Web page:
Instrument for particle counting

The current wearable Enmont LLC PUFP counters are relatively small, lightweight and rugged. The Enmont PUFP counters are water-based condensation particle counters (CPC) that measure particle concentrations down to the size of 5 nanometers in aerodynamic diameter in near real-time (300msec response time). Also, the Enmont PUFP counters are able to provide ongoing single particle count measurement from any geometrical position and sustained mobile conditions (±4 gravitational acceleration). The Enmont PUFP counters maintain pinpoint accuracy even when they are turned upside down or jostled, therefore, are easy to operate.


Figure 7b shows the normalized particle concentration during rubbing/flexing. The normalized particle concentration is the realtime particle concentration measured near the CNT sheet divided by the average background concentration of nanoparticles. The measurements were performed from two CNT sheets (sheet 1 pristine, and sheet 2 with micron carbon particles integrated within the sheet during the nanotube synthesis process). No cleaning or post-processing of the sheets was performed. The NMP in the CNT sheet 1 are iron catalyst particles and are adhered to the CNTs. The results show that no noticeable nanomaterial release from sheet 1 was detected. In addition to the catalyst particles that come from the synthesis reaction, carbon nanoparticles are injected on the second CNT sheet. For sheet 2, it is observed that the rubbing action released particles which were detected by the instrument. This initial testing indicates that non-reactive particles like carbon can be released from the surface of the sheet. Thus, a pristine cover sheet may be needed to prevent particle release. Alternatively, acid treatment or rolling post-processing may be needed to prevent the release of the particles. In some applications, the release of particles may be part of the functional design of the fabric or functional textile material. The nanotubes are mm length and entangled and are not released from the fabric.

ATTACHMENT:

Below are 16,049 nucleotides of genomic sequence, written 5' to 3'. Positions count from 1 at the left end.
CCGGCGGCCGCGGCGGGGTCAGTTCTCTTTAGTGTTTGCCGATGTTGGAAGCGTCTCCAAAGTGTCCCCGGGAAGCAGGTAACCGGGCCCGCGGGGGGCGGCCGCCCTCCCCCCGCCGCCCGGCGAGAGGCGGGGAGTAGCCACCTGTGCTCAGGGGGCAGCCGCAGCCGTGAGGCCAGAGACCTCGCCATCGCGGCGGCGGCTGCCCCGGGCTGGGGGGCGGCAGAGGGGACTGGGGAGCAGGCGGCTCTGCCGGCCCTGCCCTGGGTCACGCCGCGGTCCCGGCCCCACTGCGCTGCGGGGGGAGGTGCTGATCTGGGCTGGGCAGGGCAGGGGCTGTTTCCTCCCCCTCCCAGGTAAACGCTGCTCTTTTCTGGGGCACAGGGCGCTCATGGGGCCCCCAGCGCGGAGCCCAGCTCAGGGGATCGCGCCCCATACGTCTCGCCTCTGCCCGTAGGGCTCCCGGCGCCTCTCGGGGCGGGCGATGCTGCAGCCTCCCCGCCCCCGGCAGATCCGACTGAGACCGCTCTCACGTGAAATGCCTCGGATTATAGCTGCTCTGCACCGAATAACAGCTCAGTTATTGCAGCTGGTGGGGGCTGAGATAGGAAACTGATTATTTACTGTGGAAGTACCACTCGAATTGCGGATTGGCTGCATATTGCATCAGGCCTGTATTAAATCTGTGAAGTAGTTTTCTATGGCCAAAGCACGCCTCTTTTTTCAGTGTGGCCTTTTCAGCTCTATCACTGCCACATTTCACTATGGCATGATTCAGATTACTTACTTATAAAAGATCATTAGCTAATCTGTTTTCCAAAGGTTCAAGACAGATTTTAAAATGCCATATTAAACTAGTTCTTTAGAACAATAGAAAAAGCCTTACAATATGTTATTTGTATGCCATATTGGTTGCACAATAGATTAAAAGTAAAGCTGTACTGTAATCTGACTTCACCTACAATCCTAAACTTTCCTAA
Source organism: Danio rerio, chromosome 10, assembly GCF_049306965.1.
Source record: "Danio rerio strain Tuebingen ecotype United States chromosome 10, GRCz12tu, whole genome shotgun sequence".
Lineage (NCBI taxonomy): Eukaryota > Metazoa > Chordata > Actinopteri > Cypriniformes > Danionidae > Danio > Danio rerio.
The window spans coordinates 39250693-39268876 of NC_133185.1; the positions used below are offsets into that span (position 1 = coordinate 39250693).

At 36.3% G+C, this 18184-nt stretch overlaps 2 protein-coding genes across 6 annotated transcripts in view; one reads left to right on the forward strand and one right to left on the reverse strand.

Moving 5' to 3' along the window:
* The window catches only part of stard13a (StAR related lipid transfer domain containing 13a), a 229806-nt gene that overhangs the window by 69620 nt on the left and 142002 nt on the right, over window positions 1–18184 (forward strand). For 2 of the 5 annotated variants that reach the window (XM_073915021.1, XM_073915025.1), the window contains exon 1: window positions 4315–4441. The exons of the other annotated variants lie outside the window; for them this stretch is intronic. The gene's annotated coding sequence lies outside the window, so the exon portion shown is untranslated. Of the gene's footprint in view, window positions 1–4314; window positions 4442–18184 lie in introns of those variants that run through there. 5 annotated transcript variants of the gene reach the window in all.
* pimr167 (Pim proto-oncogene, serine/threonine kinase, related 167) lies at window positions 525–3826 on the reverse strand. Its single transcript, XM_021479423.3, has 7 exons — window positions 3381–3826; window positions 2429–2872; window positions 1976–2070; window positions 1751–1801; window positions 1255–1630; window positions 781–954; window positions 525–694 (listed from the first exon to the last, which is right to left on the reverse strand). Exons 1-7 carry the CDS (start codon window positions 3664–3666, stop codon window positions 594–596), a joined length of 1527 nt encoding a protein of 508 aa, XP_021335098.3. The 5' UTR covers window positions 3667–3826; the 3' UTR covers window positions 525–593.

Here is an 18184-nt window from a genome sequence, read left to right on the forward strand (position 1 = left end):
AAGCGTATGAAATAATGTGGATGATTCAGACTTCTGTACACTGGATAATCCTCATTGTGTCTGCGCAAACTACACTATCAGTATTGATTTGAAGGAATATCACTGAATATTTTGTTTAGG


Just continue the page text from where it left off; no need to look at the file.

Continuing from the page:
Functionally graded textiles

Functionally graded CNT sheet, Figure 8, is being investigated for safety and performance for various applications. To accomplish this, the Functional Nanoparticle (FNP) injectors used in the synthesis process must inject particles without agglomeration at low flow rates of the carrier gases. Integrating different types of NMP into the reaction and characterizing the material produced is being performed. Grading the amount of nanoparticles throughout the textile allows the properties to be varied.